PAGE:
SC CTSI-Supported Scholar Receives Prestigious "Friends Of The Semel Institute Award
Helping reduce the higher mortality rate among people with serious mental illness.
Congratulations to Erin Kelly, PhD, one of the scholars supported by the SC CTSI Community Engagement program. Kelly was awarded a $100,000 two-year fellowship from UCLA’s Friends of the Semel Institute Scholar Program. The program supports fellows and junior faculty who focus on advancing the treatment of mental illness.
With the award, Kelly will complete a two-phase study that will explore the impact of guiding consumers with serious mental illnesses (SMI) to access information on their health and mental health in their electronic mental health record. This access will be used in conjunction with skills training (through a previously pilot tested peer health navigation intervention) to pilot test whether these combined interventions can bolster the health of this vulnerable population. Medical providers and mental health providers will also be interviewed before and after this pilot trial to gather information about the feasibility of improving communication via technology.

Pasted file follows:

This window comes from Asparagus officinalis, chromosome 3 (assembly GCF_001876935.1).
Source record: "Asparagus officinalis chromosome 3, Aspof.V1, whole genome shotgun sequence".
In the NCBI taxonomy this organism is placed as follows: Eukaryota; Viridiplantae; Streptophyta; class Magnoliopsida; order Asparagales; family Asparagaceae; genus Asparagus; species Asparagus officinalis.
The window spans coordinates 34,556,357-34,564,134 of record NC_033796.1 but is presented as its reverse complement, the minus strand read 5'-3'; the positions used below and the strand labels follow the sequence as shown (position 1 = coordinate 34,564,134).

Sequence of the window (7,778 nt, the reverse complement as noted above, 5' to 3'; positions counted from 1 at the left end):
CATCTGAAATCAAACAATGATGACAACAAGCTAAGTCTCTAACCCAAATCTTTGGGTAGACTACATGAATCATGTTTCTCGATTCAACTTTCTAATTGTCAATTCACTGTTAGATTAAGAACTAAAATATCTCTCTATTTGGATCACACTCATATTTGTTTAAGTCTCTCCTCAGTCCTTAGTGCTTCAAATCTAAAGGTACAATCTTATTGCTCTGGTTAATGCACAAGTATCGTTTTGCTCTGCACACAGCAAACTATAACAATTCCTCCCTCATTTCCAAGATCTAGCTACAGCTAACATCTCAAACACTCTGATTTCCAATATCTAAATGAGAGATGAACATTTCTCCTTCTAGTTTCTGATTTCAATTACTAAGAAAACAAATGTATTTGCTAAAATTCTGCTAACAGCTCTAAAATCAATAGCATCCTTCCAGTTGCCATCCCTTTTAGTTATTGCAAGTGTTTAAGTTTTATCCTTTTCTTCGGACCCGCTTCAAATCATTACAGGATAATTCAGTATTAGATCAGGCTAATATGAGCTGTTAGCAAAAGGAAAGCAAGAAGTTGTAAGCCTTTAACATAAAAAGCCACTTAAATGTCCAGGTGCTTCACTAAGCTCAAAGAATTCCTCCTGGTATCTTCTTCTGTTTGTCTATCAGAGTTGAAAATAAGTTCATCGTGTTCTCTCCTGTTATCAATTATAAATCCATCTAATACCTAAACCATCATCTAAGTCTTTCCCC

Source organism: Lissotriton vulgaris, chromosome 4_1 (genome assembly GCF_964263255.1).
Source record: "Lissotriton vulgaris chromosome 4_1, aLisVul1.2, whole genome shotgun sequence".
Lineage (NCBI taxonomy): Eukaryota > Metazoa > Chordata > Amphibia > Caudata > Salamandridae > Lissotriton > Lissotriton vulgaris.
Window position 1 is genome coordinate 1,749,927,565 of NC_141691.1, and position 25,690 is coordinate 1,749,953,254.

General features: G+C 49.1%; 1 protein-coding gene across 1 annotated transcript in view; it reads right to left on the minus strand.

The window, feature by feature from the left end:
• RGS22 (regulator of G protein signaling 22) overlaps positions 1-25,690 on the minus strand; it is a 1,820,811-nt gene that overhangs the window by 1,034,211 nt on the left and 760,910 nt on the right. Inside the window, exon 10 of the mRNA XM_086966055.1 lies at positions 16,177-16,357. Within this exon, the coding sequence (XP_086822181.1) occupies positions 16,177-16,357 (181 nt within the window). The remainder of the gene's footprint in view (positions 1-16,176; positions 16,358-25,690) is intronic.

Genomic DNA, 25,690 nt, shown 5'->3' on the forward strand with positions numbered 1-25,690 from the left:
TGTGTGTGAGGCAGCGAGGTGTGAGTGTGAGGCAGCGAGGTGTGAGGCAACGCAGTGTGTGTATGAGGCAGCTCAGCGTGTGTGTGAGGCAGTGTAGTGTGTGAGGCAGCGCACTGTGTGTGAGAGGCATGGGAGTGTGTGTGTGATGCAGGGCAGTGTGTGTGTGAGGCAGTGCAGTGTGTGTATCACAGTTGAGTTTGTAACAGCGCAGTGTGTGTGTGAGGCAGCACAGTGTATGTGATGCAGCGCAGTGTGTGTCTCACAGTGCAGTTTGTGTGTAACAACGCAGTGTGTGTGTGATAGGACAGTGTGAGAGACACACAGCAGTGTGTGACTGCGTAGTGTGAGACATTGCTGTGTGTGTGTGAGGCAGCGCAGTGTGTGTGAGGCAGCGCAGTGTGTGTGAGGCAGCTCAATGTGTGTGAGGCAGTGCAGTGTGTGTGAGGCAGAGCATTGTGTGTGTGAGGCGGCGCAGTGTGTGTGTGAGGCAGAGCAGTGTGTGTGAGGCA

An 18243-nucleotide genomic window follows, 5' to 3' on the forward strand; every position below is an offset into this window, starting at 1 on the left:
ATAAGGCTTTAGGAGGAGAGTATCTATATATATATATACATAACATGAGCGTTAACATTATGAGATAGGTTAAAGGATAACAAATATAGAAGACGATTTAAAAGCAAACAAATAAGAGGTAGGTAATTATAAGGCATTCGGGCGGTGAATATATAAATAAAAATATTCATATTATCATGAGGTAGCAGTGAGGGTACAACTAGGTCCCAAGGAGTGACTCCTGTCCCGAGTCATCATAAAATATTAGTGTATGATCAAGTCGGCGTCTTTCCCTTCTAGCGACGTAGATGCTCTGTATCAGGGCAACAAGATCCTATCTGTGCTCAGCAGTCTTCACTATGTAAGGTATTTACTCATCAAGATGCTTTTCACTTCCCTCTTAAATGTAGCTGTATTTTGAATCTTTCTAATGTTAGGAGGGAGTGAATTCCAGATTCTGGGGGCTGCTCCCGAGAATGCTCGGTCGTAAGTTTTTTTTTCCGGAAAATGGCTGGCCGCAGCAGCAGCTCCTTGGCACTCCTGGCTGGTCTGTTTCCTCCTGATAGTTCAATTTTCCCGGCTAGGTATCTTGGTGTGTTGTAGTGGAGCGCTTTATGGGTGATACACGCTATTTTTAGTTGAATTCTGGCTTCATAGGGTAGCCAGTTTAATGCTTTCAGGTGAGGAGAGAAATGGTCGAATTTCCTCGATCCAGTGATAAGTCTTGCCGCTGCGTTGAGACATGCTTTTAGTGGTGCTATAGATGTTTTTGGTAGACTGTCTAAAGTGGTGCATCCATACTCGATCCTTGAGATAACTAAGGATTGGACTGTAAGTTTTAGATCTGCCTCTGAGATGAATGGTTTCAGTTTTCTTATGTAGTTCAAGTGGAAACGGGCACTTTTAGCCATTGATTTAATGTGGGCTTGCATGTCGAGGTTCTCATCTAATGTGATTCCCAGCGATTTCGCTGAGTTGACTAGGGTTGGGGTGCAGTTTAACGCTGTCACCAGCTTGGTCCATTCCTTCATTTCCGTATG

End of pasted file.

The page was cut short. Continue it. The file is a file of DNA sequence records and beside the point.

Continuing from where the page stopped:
Erin Kelly, PhD
Kelly is currently one of four postdoctoral scholars being supported through a two-year Mental Health Scholar Program. The program is jointly sponsored by SC CTSI at USC and CHLA, the CTSI at UCLA and the Los Angeles County Department of Mental Health.
SC CTSI's Research Navigator Holly Kiger, RN, MN, is one of the mentors. She works with Kelly and the other scholars to help coordinate and implement their research activities, providing ongoing consultations and in-kind support to their projects.
Since her fellowship began in July 2012, Kelly has been working with John Brekke, PhD, from the USC School of Social Work on a newly developed Health Navigator Project, also called “The Bridge”.
The Bridge is a peer-staffed comprehensive healthcare engagement and self-management model, situated in an outpatient mental health clinic, where clients are taught the skills to access and manage their healthcare. It is designed for people with SMI to help improve their access to and utilization of physical health care services.
The ultimate goal is to provide the field a peer-delivered intervention that helps reduce the higher mortality rate among people with SMI, whose mortality rate is two to three times that of the general population.